Adaptations for Pencil Grasp – these adaptations may be used while a child’s functional grasp is developing, or to adapt a dysfunctional grasp when remediation is not possible. If a child develops a functional grasp, the adaptation may be faded, but should be reintroduced if the child reverts to a dysfunctional grasp.
|Pencil grip||A plastic device that slides on to the shaft of the pencil,
-Pencil grips come in many sizes and styles.
|A pencil grip changes the size or shape of the pencil to accommodate or train the fingers.
-Many adults try to correct problems with grasp patterns by introducing a pencil grip before the root of the grasp problem is determined.
-Different pencil grips are used to correct all the dysfunctional grasps listed.
|Pencil weights||Pencil weights are small washer or nut shaped weights that slide on to the pencil shaft. They are held on with rubber rings.||Pencil weights help a child to hold a pencil with the shaft positioned so that it is resting in the web space. This adaptation is often used with children who use Multi-finger Transitional Grasp or Hook Grasp.|
|Triangular pencils||Standard or enlarged pencils that have three sides rather than a round or hexagon shape.||Triangular pencils give a child defined surfaces to help with finger placement when forming a tripod grasp. Often used with children who use Thumb Wrap Grasp.|
|Writing charms||A small toy that is attached to a piece of elastic or stretchy plastic. The other end of the elastic has a loop that slides on to the pencil shaft.||The small toy is held by the ring and little fingers while writing, to encourage finger isolation and static or dynamic tripod grasp. Often used to correct Palmar Supinate Grasp, Multi-finger Transitional Grasp, Hook Grasp.|
|Elastic writing aid||This device can be made from a rubber band or circular piece of elastic. A small loop is tied into one side of the band to hold the pencil. The larger loop is placed around the child’s wrist.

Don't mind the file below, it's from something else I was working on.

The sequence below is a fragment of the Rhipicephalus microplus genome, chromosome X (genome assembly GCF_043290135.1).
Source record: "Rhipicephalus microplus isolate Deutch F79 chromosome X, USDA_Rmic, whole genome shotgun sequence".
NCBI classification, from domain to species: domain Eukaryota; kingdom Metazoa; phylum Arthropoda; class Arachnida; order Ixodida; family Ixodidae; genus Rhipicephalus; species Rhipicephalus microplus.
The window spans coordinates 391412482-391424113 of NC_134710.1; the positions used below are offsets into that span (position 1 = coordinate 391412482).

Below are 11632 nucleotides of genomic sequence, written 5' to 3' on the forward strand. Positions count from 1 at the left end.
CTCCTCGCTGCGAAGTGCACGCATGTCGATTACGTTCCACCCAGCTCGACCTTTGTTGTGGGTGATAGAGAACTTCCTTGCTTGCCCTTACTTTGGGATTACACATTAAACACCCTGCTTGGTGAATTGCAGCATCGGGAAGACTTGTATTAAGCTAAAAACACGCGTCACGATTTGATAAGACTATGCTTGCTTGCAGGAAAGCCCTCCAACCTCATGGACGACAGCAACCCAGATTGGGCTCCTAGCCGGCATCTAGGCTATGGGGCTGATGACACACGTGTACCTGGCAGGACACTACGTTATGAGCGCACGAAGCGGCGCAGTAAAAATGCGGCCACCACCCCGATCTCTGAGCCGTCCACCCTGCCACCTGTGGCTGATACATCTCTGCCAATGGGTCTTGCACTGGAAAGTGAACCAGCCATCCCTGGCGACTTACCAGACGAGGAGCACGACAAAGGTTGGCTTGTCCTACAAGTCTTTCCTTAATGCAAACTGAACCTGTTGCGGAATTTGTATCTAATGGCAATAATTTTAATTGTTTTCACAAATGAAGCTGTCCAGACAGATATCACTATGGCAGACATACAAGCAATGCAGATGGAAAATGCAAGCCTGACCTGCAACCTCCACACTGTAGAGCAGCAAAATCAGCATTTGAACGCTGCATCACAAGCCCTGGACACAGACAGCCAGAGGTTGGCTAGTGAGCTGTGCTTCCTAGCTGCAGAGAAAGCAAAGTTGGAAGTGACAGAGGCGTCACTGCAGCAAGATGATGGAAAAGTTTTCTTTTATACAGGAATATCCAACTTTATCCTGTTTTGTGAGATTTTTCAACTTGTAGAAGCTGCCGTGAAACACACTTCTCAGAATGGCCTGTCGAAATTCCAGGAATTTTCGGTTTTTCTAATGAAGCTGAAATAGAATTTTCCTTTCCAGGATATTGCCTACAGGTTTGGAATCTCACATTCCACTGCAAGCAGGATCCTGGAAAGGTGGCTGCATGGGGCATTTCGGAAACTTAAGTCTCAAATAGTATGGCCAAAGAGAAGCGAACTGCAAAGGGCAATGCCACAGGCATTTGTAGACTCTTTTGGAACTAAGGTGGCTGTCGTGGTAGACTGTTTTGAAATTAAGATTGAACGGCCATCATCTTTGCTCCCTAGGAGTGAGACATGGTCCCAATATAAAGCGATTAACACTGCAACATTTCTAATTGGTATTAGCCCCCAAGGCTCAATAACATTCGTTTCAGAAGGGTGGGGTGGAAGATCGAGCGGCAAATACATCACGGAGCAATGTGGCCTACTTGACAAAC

-A commercial version of this adaptation called Handi-Writer® is available. It uses covered elastic for comfort and incorporates a writing charm.
|The elastic property of this device helps to pull the pencil back into the web space of the child’s hand, forcing the pencil to rest in the web space. Often used to correct Multi-finger Transitional Grasp or Hook Grasp, especially when pencil weights have not been effective.|
|Weighted pencil||Differs from pencil weights in that the entire pencil is enlarged and the weight is incorporated into the design of the pencil.||Used to improve proprioception in the hand during writing, often with children who have sensory processing difficulties. This type of pencil may also be used with children who have a mild to moderate hand tremor.|
|PenAgain Twist N’ Write® Pencil||A specially designed pencil that accommodates the Adapted Tripod Grasp.||Made for children who use the Adapted Tripod Grasp. The pencil is formed to fit in the hand and position the fingers in a tripod position near the tip.|
|Writing glove||A hand covering with holes or open tipped glove fingers for the thumb, index and middle fingers. The ring and little fingers must remain inside the glove.
-A homemade version can be made using a sock that fits over the child’s hand.
|This glove is used to train children in forming a tripod grasp. The glove is often made as a puppet for added interest.|
|Hand weights||Small weights that are sewn into neoprene hand-based gloves or holders.||These weights provide added stability and proprioceptive input to the hand during writing. Often used with children who have tremors or sensory processing issues.|
|Slant board||A writing surface that is placed at an angle to a flat surface. The angle may be fixed or adjustable.||Slant boards are used to improve a child’s wrist position during writing. The angle of the surface helps to facilitate the formation of a functional grasp by correcting wrist position.|